Pioneering pilot Lawrence Sperry made countless contributions to the world of aviation, including an invention that can be found in nearly every airplane in the world: the autopilot. Born in 1892 in Chicago, Sperry was the third son of gyrocompass co-inventor Elmer Ambrose Sperry, who filed more than 400 patents in his lifetime. Taking after his father, Sperry used his innate inventive talent and interest in flying to transform the world of aviation forever.
From an early age, Sperry was fascinated with flying. While taking flying lessons at the age of 19, Sperry began working with his father on a “gyrostabilizer” device using a modified version of the gyrocompass. The device, which later formed the basis of the autopilot, integrated gyros into the aircraft’s hydraulic control system to help maintain straight and level flight.
Recognizing the potential commercial success of their invention, Sperry and his father entered the autopilot device into the International Airplane Safety Competition in France in 1914. Sperry demonstrated the capabilities of the autopilot installed on his Curtiss C-2 biplane by flying above the crowd while holding his hands off the controls. On the second pass over the astonished crowd, Sperry’s assistant walked onto the aircraft’s wing while Sperry still had his hands in the air. On the third pass, Sperry walked onto the wing as the aircraft remained straight and level – without a pilot controlling it. Sperry was awarded first prize in the competition and earned national recognition for his invention.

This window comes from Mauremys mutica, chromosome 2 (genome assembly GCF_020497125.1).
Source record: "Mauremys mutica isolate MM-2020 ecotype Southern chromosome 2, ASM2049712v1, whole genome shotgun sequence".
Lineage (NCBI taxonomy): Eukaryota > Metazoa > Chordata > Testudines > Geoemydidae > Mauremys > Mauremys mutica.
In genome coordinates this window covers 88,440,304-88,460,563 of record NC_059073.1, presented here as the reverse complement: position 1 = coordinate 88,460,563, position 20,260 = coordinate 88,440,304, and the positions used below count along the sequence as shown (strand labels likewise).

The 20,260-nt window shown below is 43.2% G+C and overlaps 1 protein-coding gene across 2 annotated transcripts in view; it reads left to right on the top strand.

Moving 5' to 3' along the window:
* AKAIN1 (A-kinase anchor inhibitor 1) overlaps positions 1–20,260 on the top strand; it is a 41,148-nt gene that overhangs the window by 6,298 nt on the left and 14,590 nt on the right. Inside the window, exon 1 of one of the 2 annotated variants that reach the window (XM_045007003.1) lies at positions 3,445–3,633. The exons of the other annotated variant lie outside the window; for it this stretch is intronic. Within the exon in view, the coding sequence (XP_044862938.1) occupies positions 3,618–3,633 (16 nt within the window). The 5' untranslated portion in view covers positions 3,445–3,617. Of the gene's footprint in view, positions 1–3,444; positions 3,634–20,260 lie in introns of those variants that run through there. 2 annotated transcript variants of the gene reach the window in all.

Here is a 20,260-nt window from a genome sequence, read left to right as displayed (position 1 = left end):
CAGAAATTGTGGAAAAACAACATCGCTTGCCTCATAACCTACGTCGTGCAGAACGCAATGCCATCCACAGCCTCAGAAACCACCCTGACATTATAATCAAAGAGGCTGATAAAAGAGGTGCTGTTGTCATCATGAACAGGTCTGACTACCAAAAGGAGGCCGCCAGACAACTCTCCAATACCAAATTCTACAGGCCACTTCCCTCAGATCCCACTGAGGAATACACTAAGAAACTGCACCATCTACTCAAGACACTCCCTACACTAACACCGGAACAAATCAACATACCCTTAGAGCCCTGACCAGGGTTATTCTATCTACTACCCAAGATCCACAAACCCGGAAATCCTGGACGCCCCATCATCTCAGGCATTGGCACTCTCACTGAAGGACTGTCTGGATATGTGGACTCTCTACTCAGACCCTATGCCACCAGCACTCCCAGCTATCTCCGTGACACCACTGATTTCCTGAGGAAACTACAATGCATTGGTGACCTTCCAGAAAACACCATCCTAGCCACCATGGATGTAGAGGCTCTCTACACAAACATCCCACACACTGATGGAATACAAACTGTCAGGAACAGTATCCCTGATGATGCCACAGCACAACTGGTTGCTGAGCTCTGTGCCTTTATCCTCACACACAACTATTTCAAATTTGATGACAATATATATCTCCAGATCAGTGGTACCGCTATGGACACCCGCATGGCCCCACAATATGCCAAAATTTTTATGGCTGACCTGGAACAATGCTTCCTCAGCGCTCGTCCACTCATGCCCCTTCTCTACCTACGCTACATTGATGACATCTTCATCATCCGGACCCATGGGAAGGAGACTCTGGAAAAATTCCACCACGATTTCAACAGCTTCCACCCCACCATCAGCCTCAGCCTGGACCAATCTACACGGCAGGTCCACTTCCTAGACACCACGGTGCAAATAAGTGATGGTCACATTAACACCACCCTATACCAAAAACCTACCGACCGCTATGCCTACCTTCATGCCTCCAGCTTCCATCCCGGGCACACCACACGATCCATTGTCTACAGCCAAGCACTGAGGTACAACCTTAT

Sperry continued developing remarkable new flight instruments and formed the Sperry Aircraft Company in 1917. His contributions include a self-contained parachute, retractable landing gear, an aerial torpedo, a gyroscopic artificial horizon, and a gyroscopic band-and-turn indicator which is still used in today’s aircraft.
In 1921, Sperry set out to build a compact sport biplane for the U.S. Air Service, named the Messenger. The light, inexpensive airplane was used for general service by the Army and civilian pilots. Sperry used the Messenger as his personal aircraft and equipped the plane with instrumentation of his own design.
On December 23, 1923, Sperry disappeared while flying over the English Channel on route from England to Holland. Investigators later found that his aircraft suffered engine failure and crash landed into the English Channel, where his body was found weeks later. Sperry is remembered for his outstanding contributions to modern flight, including inventing instruments that make flying safer and more accessible for everyone. He was enshrined in the National Aviation Hall of Fame in 1981.